Rachel Bentley sat at a computer with one of her paintings behind her

What can we do to encourage more disabled entrepreneurs to start businesses – what is holding them back and what can we all do to help change that?

I can’t speak for everyone, but I think every business owner has similar concerns:

  • Where do I start?
  • Do I have something to sell?
  • How to I set up a business and get clients?
  • How do I market and then get people to buy from me!?
  • What do I need to do to stay compliant in the law and in accounts?
  • … and then what?!

For those with additional needs, there’s also the added concern of whether they can do it  – especially for those who are told for a long time that things are not possible for them (or those like me, who were told that there is nothing wrong even when there is!).

We particularly need help with changing our mindset.

Most people starting a business don’t think about how to run a business when your energy goes in cycles or suddenly drops or you need to disappear to the loo every five minutes (that has been me!) or what’s your back up plan when you can’t deliver on a promise – or how to exit a business. When we have differences, then these things are pretty useful to have answers for and can give real peace of mind.

There is a lot of help for start-ups across the UK, and often there is additional support for specific extra needs. Use the power of Google and talk to other disabled business owners to see what their experience is – but remember, a lot of people who seem to have no issues actually have loads, so please don’t let imposter syndrome get you down, because everyone has their own battle, even if their social feeds tell you differently.

On the other side, find people you can trust to tell you the real truth, not sell you a silver bullet solution. Check out what someone means when they describe themselves as an expert: experience and qualifications are both good indicators, but not the be all and end all. As businesses, consumer laws are not necessarily going to operate in the same way, so do your due diligence.

What do you consider your greatest achievement or the proudest moment in your life so far?

I haven’t had it yet! I am super proud to have helped literally thousands of people across my career and to build my business to the level I need, all from my own ideas and in spite of what life inevitably throws in the works.

Rachel Bentley standing in front of one of her paintings

Starting to paint and to be able to consider myself an actual artist at 50, then getting my first sale a few weeks later – actually the first painting to be sold – at a prestigious exhibition put on each year by the artists’ group I joined.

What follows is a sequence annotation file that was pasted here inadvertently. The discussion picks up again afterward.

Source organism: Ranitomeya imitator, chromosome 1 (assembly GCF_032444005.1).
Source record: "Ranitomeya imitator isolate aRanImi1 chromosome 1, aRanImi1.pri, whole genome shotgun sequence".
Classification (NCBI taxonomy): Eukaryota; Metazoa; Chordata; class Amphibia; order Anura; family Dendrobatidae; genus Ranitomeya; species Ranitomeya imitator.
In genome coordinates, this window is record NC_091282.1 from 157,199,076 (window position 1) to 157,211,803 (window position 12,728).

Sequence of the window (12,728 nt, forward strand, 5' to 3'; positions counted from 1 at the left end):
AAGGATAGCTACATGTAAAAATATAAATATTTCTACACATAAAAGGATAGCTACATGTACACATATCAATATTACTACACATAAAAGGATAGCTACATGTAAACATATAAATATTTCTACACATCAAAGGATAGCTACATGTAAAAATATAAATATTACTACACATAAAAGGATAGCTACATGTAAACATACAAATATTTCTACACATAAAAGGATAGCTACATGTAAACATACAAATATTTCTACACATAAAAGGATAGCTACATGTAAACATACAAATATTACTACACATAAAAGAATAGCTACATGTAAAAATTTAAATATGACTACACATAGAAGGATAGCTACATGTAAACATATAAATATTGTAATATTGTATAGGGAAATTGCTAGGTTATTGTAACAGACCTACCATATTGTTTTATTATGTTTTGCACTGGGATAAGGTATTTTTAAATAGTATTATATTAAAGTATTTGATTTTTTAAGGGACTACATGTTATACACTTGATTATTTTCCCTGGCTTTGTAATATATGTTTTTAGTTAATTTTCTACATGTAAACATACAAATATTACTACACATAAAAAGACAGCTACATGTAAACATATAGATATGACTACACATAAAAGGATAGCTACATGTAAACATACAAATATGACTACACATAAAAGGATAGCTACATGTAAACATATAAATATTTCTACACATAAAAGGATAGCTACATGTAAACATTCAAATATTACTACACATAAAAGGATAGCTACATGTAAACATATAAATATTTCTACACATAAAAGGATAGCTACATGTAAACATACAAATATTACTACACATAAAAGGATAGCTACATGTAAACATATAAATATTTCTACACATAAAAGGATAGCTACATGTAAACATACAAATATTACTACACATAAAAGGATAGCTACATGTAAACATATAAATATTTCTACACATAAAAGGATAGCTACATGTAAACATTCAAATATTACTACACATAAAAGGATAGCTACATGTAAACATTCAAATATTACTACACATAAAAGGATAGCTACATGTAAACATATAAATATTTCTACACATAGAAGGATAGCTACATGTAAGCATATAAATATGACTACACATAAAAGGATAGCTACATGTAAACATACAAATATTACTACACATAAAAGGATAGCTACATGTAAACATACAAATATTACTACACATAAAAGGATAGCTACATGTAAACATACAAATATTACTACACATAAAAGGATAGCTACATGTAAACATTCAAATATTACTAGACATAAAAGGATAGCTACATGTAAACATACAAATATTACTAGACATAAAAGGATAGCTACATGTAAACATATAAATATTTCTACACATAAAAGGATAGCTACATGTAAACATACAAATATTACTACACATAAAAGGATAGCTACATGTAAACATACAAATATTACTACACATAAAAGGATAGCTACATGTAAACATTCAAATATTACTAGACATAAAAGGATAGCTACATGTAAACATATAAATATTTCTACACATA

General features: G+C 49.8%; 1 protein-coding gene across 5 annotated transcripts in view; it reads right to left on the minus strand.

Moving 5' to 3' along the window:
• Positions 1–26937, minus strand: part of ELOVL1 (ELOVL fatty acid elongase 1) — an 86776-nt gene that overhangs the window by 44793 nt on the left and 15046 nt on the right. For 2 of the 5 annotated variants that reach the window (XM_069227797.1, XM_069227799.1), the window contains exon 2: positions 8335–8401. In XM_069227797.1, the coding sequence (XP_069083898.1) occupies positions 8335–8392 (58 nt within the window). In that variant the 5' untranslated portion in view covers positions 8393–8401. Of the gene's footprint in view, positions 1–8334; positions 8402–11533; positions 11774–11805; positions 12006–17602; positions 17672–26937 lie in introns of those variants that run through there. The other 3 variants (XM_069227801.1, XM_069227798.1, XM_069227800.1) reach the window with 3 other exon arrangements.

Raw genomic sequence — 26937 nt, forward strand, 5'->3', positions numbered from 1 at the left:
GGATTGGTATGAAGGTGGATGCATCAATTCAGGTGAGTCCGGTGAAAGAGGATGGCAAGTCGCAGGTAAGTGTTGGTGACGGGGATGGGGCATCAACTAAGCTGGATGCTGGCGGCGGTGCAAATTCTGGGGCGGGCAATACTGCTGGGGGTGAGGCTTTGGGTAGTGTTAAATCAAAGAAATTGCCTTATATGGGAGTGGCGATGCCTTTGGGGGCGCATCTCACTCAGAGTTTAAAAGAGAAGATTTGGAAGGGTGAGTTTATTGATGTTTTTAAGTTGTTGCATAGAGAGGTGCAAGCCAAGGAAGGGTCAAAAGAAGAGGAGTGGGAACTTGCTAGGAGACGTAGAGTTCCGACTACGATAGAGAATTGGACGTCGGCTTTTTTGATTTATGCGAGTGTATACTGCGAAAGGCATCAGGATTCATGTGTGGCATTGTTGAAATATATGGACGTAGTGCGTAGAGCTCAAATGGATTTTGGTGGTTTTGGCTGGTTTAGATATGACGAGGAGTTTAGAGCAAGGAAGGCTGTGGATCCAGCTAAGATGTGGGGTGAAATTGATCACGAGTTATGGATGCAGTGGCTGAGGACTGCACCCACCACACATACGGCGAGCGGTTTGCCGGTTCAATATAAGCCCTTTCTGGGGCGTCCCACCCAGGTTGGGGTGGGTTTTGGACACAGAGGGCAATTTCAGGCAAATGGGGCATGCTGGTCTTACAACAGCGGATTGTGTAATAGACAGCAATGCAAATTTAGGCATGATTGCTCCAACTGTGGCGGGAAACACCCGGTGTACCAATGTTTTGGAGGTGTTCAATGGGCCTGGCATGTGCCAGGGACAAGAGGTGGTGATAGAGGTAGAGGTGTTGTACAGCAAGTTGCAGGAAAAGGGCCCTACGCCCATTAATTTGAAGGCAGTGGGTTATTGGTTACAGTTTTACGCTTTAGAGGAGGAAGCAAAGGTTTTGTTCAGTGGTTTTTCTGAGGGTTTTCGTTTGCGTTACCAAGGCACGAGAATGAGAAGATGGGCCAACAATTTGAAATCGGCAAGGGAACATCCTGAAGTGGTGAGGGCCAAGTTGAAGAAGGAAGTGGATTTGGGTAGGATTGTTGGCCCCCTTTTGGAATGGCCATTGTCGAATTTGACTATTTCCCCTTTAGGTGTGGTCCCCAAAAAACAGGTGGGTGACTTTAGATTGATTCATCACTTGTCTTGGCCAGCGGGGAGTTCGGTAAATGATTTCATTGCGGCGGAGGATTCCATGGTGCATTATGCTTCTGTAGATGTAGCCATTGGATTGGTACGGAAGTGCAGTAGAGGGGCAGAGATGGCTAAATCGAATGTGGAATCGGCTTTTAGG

If there was one thing you could change about peoples’ perception of disability, what would it be and why?

Where do I start?! Let’s think about the L&D industry, for example. Wouldn’t it be fab if everyone (clients/employees) was judged on their top strengths rather than their lesser strengths?

I actually detest those tests – the ones which highlight your ‘weaknesses’ and then set out to ‘fix’ them. It makes for a boring homogenous society and knocks the wind from your sails when you are told how rubbish you are, with all the golden things you offer swept aside!

But that goes for everyone doesn’t it? Everyone needs to be kinder to others – and to themselves.

As people with extra things to think about, we do need to be honest with ourselves and be truthful about what we need so we can operate. And speak up when we see bad practice against us or others with different needs – we must be the change if we are to expect others to change as well.

Waiting for politicians or employers to act is going to take an age, so I would encourage disabled entrepreneurs never to feel held back – there is always a way if you can tap into your passions.

Just think about how the world online can be accessible to everyone.

And find your tribe, communities of likeminded people, whether that’s disability groups or just those who share an interest. You can do this!

Who or what inspires you?

My sons. It is each of their stories to tell, but they have both faced significant life issues yet still hold down jobs and are paying their way through university. They are pretty awesome.

Do you have a recommendation for a book or a podcast which has helped you along your journey?

I am too impatient to listen to audiobooks or podcasts – unless I can run them at 1.75 speed.

I have read Liz Gilbert’s Big Magic twice, and I would say her personal story and resulting philosophy really resonates with me: that there may be a bit of magic, but there is also a big dose of keeping on keeping on with the thing you want to succeed at.

Denise Duffield-Thomas’s Chill and Prosper is similar: a little bit of woo with a lot of taking practical action.

Both of them also say that not every idea you have is one you are meant to take on or take forward. For an inventive brain like mine, that has helped me keep peace with those things I simply cannot do. I think we know when something is worth pursuing, and there is synergy in that – we are extra motivated to make it happen for ourselves – we can’t wait for someone else to do it for us.